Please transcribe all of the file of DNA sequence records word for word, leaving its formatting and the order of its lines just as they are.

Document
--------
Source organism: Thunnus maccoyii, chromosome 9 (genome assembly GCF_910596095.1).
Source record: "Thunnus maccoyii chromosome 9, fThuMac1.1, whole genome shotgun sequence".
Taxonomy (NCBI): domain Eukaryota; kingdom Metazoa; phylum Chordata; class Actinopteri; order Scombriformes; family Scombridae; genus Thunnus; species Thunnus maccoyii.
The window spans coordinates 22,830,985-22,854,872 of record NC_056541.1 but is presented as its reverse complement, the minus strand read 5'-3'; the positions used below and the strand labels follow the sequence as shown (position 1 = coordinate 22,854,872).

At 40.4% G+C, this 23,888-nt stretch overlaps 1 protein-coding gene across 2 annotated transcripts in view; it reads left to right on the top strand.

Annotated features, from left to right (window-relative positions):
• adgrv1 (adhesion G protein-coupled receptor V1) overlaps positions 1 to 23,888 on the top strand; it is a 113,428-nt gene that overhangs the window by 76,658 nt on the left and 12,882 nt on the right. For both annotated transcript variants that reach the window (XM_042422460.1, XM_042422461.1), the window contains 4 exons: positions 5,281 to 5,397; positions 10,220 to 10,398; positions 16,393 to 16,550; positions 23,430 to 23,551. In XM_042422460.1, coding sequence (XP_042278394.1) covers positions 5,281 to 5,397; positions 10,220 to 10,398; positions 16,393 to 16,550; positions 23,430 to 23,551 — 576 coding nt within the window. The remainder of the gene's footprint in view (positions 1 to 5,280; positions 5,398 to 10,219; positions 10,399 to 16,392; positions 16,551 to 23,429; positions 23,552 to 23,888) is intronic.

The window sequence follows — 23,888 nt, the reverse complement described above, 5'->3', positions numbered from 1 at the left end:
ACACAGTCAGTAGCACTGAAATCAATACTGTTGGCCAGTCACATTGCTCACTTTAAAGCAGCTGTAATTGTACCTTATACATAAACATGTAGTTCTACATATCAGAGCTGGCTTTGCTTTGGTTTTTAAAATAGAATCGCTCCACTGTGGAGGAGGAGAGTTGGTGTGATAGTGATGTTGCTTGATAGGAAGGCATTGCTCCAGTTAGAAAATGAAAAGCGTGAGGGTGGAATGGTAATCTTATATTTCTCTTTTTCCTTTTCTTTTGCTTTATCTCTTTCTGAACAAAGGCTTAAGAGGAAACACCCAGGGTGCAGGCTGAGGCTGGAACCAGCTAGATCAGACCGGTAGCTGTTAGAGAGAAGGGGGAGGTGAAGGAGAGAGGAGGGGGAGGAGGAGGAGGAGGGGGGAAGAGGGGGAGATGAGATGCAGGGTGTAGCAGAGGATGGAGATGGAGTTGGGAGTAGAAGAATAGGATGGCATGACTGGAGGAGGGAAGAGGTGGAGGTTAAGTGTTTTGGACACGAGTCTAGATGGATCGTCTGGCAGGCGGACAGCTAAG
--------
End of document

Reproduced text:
Source organism: Thunnus maccoyii, chromosome 9 (genome assembly GCF_910596095.1).
Source record: "Thunnus maccoyii chromosome 9, fThuMac1.1, whole genome shotgun sequence".
Taxonomy (NCBI): domain Eukaryota; kingdom Metazoa; phylum Chordata; class Actinopteri; order Scombriformes; family Scombridae; genus Thunnus; species Thunnus maccoyii.
The window spans coordinates 22,830,985-22,854,872 of record NC_056541.1 but is presented as its reverse complement, the minus strand read 5'-3'; the positions used below and the strand labels follow the sequence as shown (position 1 = coordinate 22,854,872).

At 40.4% G+C, this 23,888-nt stretch overlaps 1 protein-coding gene across 2 annotated transcripts in view; it reads left to right on the top strand.

Annotated features, from left to right (window-relative positions):
• adgrv1 (adhesion G protein-coupled receptor V1) overlaps positions 1 to 23,888 on the top strand; it is a 113,428-nt gene that overhangs the window by 76,658 nt on the left and 12,882 nt on the right. For both annotated transcript variants that reach the window (XM_042422460.1, XM_042422461.1), the window contains 4 exons: positions 5,281 to 5,397; positions 10,220 to 10,398; positions 16,393 to 16,550; positions 23,430 to 23,551. In XM_042422460.1, coding sequence (XP_042278394.1) covers positions 5,281 to 5,397; positions 10,220 to 10,398; positions 16,393 to 16,550; positions 23,430 to 23,551 — 576 coding nt within the window. The remainder of the gene's footprint in view (positions 1 to 5,280; positions 5,398 to 10,219; positions 10,399 to 16,392; positions 16,551 to 23,429; positions 23,552 to 23,888) is intronic.

The window sequence follows — 23,888 nt, the reverse complement described above, 5'->3', positions numbered from 1 at the left end:
ACACAGTCAGTAGCACTGAAATCAATACTGTTGGCCAGTCACATTGCTCACTTTAAAGCAGCTGTAATTGTACCTTATACATAAACATGTAGTTCTACATATCAGAGCTGGCTTTGCTTTGGTTTTTAAAATAGAATCGCTCCACTGTGGAGGAGGAGAGTTGGTGTGATAGTGATGTTGCTTGATAGGAAGGCATTGCTCCAGTTAGAAAATGAAAAGCGTGAGGGTGGAATGGTAATCTTATATTTCTCTTTTTCCTTTTCTTTTGCTTTATCTCTTTCTGAACAAAGGCTTAAGAGGAAACACCCAGGGTGCAGGCTGAGGCTGGAACCAGCTAGATCAGACCGGTAGCTGTTAGAGAGAAGGGGGAGGTGAAGGAGAGAGGAGGGGGAGGAGGAGGAGGAGGGGGGAAGAGGGGGAGATGAGATGCAGGGTGTAGCAGAGGATGGAGATGGAGTTGGGAGTAGAAGAATAGGATGGCATGACTGGAGGAGGGAAGAGGTGGAGGTTAAGTGTTTTGGACACGAGTCTAGATGGATCGTCTGGCAGGCGGACAGCTAAG